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"We are the protagonists of our stories called life, and there is no limit to how high we can fly."


Type rated on A330, B747-400, B747, B757, B767, B737, B727. International Airline Pilot / Author / Speaker. Dedicated to giving the gift of wings to anyone following their dreams. Supporting Aviation Safety through training, writing, and inspiration.

Wednesday, March 2, 2016

Airbus, A330 Cost Index

How to Use a Cost Index to Your Advantage: 

I had the great opportunity to fly with an instructor a couple weeks ago who was conducting training.  When we pay attention lessons come from many places.



Cost Index Lesson:

"The PERF descent page is hard tuned for .81/300 (variable) as I reach top of climb, and am not expecting a change in course (this will cause a change in fuel burns/times) all step climbs per flight plan are entered and constant mach entries are not entered at this time for a more pure fuel burn. I set up the following template on the right side of the flight plan:


Example of MCDU page values:

Cost Index UTC time /EFOB
100  1738Z / 20.9
75    1740Z / 21.2
50    1743Z / 21.9
25    1745Z / 22.0
0      1748Z / 22.1

(Flight plan cost index can be used instead, that is closest to above 25 increment C/I)

Depending in your interpretation, and needs (target landing window) Cost Index (CI) of 50 appears to give a 1000# fuel savings for an added +5 min as compared to CI 100, and a 700# savings for only a +3 min increase. CI of 25 and 0 do not appear to be that advantageous for the small fuel savings regarding increased time.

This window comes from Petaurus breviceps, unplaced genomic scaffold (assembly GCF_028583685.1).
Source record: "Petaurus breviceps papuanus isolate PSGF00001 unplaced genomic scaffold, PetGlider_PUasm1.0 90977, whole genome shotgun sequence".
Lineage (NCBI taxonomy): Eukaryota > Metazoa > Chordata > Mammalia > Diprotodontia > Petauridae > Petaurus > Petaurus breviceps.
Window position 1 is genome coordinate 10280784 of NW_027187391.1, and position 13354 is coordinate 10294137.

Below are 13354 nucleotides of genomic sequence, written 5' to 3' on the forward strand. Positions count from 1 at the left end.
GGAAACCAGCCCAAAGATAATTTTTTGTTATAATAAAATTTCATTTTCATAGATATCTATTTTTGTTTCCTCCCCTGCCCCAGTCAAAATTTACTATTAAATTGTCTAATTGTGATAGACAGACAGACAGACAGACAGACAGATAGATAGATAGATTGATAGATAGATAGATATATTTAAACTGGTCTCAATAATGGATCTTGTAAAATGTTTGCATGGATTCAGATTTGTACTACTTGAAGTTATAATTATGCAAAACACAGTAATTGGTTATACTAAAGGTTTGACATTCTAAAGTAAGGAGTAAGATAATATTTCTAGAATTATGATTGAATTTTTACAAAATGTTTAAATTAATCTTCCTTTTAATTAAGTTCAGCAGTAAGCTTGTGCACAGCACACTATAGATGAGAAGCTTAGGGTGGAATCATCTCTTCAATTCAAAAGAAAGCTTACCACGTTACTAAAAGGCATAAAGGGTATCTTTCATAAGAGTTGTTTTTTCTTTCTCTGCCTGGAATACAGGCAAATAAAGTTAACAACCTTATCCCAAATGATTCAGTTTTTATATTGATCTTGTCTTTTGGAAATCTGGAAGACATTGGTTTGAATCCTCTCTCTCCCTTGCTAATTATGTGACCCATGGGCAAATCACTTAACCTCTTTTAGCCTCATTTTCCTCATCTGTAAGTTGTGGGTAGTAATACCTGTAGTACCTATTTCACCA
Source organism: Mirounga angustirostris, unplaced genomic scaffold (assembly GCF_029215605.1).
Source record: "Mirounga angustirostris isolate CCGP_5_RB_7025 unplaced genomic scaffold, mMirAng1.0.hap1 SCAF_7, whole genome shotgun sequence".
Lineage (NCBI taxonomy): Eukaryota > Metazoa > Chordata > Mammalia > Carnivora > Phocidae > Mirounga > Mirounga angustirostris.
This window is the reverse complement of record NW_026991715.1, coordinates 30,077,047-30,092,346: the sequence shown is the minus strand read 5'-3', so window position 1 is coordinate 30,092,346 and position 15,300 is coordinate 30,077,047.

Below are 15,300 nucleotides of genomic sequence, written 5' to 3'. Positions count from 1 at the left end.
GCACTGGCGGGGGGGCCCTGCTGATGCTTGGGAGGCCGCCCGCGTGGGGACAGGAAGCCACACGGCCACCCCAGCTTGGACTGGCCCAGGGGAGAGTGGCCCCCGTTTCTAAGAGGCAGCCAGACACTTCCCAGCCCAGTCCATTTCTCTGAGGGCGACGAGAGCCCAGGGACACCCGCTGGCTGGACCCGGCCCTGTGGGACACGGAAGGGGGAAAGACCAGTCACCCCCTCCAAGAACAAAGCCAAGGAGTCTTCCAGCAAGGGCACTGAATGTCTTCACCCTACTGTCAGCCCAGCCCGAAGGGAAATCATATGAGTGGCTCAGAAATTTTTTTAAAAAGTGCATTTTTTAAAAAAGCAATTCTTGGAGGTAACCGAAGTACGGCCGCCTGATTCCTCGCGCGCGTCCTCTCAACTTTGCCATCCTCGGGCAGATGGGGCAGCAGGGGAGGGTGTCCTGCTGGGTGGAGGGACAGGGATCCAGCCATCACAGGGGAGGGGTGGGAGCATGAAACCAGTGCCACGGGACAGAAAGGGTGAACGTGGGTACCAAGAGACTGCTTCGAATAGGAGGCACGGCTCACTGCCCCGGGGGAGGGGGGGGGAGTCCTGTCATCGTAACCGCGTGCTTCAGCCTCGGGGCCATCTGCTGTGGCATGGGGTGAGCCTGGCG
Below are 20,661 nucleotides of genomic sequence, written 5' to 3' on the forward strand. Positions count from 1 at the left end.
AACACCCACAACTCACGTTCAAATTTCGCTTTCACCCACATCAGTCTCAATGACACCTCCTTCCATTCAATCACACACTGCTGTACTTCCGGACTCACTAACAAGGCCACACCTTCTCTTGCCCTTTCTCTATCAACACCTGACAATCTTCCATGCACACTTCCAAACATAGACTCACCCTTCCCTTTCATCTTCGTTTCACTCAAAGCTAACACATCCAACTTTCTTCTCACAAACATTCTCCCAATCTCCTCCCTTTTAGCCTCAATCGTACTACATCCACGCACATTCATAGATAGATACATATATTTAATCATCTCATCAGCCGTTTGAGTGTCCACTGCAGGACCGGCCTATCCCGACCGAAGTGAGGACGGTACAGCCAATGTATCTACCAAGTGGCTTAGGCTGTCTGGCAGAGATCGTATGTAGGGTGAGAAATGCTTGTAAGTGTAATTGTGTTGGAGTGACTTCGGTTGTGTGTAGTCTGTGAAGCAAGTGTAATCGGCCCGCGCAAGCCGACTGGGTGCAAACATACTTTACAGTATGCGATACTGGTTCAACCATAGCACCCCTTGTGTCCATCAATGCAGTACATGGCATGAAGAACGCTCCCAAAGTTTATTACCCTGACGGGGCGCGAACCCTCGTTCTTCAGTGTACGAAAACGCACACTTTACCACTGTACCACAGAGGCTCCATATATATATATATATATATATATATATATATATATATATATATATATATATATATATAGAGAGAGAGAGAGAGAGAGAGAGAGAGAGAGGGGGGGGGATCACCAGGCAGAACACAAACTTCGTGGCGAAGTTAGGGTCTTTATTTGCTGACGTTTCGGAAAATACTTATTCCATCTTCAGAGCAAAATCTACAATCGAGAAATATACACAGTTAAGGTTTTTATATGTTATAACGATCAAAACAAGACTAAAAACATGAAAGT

After a CI is determined for the flight i.e.. 50 in this case, I go to Flt plan page and a Mach template is set up to see what computer is showing for crossing mach segment, and note the Mach/UTC/EFOB in this case .81M 1745Z / 22.2 appears to be best for this scenario:

Example of MCDU page values:

Mach UTC time/ EFOB
.82M 1743Z / 21.6
.81M 1745Z / 22.2
.80M 1748Z / 22.3
.79M 1750Z / 22.2

Again, depending on your interpretation and needs (target landing window) .81M appears to be most cost effective for this flight. Also note that there sometimes is a change in time/EFOB when a hard Mach is entered for the constant mach segment. Trying to do better than Flight plan values, as we know they will not be the same.

The above procedure is a little time consuming, but in most cases I have been able to average 1500 to 5000 lbs of extra fuel on arrival. I also try to climb to a higher altitude when it shows beneficial in the step climb computer."

Enjoy the Journey!
XO Karlene

6 comments:

  1. Karlene, I am a huge Boeing fan...but after reading your books and reading your posts I am starting to want to fly the A330.

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    Replies
    1. Thank you Jake, You will love the plane. I'm thinking you will have opportunities to fly many more inn your career too!

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  2. Interesting. Are the procedures any different on the newer A330 that Delta acquired? I would assume so since it's different engine type and Airbus probably made dozen of changes since the first one that NWA acquired.

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    Replies
    1. Martin, all airlines have different procedures. Procedures are not necessarily for the equipment, some airlines even try to create similar procedures for Boeing and Airbus. So, procedures arise from the experts in the company who creates the best procedures possible. So, engine type doesn't really come into play. Typing in the various numbers will tell you what works best.
      Thanks for a great question!

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  3. Hey, Karlene! Just to get things into perspective: what sector length are we talking about when you say 1000 lbs savings for 5 minutes delay?

    Safe flights!

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    Replies
    1. Doru, I don't think he had lengths, but we were on a 10 hour flight. Definitely long haul. And while 5 minutes doesn't seem like a big deal, a 1000 pounds can be!

      Delete

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